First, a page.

"The first full-length album by Seventeen Pygmies is an exotic, moody affair. Most of the tracks are instrumentals with Middle Eastern-inspired guitar lines over a background of keyboards and percussion. Given that Phil Drucker and Robert Loveless had both been members of Savage Republic, which dabbled in Middle Eastern moods from time to time, this isn't surprising. What is surprising is the delicacy and muted grandeur throughout Jedda by the Sea, far from the industrial clang of the typical Savage Republic release. The moods evoked are sometimes languid, sometimes taut and tense, in a way that shows some growth from the Hatikva EP, but has continuity of style. Though they are sparingly used, the ethereal, almost ghostly, vocals of Louise Bialik fit this material beautifully. When it was released, this album managed some airplay, despite the fact that less than a thousand copies were originally made. This folk-pop classic is a collector's item due to the high quality of the album and small number of units originally released. If you can get your hands on an authentic copy with the original artwork you are indeed fortunate" (All Music Guide)
"When LA tribal art rockers Savage Republic disbanded, guitarist Jackson Del Rey (Philip Drucker) and keyboardist Robert Loveless turned side project 17 Pygmies (with two members of Radwaste) into their main gig. And when SR reformed without them, it meant two great '80s groups explored a distinctive, mostly instrumental aesthetic. LTM's double reissue begins with the debut five-song 1983 Hatikva EP - notable for it's refracted-surf cover of Maurice Jarre's 1962 Lawrence of Arabia theme, and similar insertions of Middle Eastern/Arabic and Brazilian influences - and appends the still-more-all-over-the-map 1984 first LP, Jedda, half of which began as SR pieces. Here you'll encounter a grand sprawl of sobering soundtrack vistas, including more African/Arabian tribal rhythmic moody melange, and more synth and piano-stroked, or violin-fragrant fields, interrupted by sporadic soft female singing from Debbie Spinelli. The second CD is 1985's lesser, slightly more commercial, yet more minimal, worthy follow-up, Captured In Ice" (The Big Takeover, 05/2013)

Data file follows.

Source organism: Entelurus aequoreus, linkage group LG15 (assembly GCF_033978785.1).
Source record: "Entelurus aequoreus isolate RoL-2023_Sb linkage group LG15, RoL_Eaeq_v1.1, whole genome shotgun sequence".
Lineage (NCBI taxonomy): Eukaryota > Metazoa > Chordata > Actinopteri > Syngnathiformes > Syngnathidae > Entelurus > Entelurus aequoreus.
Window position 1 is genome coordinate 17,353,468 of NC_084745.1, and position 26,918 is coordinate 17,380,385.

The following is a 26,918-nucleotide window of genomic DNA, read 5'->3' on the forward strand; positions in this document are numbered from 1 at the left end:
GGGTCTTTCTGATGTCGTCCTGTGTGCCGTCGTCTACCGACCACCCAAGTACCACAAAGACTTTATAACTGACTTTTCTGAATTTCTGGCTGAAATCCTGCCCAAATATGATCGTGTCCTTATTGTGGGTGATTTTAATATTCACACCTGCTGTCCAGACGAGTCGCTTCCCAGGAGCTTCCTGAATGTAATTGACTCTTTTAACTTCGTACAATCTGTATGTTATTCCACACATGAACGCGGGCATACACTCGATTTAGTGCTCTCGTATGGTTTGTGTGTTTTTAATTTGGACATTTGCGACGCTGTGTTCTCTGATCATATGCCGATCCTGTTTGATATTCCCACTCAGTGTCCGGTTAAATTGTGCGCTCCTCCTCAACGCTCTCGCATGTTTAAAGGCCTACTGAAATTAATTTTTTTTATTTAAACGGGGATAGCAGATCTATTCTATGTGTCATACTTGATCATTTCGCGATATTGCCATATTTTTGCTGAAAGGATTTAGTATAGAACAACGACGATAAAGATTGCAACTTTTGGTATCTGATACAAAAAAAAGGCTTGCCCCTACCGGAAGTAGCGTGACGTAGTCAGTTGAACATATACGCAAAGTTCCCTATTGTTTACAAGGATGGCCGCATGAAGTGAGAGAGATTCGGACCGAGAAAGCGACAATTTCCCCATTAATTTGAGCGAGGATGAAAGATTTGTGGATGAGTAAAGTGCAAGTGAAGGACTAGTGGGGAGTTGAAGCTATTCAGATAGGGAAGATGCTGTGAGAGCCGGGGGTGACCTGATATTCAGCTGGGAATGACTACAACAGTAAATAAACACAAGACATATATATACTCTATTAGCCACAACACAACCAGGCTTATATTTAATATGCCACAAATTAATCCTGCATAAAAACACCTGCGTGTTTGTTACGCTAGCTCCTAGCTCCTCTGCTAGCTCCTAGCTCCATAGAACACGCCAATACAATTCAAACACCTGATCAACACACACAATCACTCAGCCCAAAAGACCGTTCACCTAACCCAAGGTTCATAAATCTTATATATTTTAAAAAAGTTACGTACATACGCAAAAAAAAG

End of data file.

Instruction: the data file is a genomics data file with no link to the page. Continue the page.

"Overall, these two discs are bright and accessible, and full of examples of relaxed experimentation, appealing spontaneity, and intriguing variety. Simple piano figures, brief outbursts of benign tribal percussion, an accidental zen aesthetic, folky restraint, and most of all simplicity. 17 Pygmies have charm, exhibit cross-cultural influences without much pomposity, and display a refreshingly modest approach to creativity" (Brainwashed, 06/2013)
Formed in the early 1980s and sharing personnel with art-punk outfit Savage Republic, L.A. combo 17 Pygmies plough a parallel furrow to the similarly named 23 Skidoo. The amorphous collective bolt African, Arabic and Celtic sounds onto to familiar pop-rock templates - in this case, languid psych-rock and guitar pop. Each of their records takes a different swerve: 1984's Jedda By The Sea offers hypnotic, scented psych-pop, like a zonked Talking Heads working with Julian Lynch; 1985's Captured In Heads is, primarily, a jaunty folk-pop set; and 1988's baton-twirling Welcome offers art-pop framed as a carnival variety show, ringmaster skits and all" (Fact Mag, 06/2013)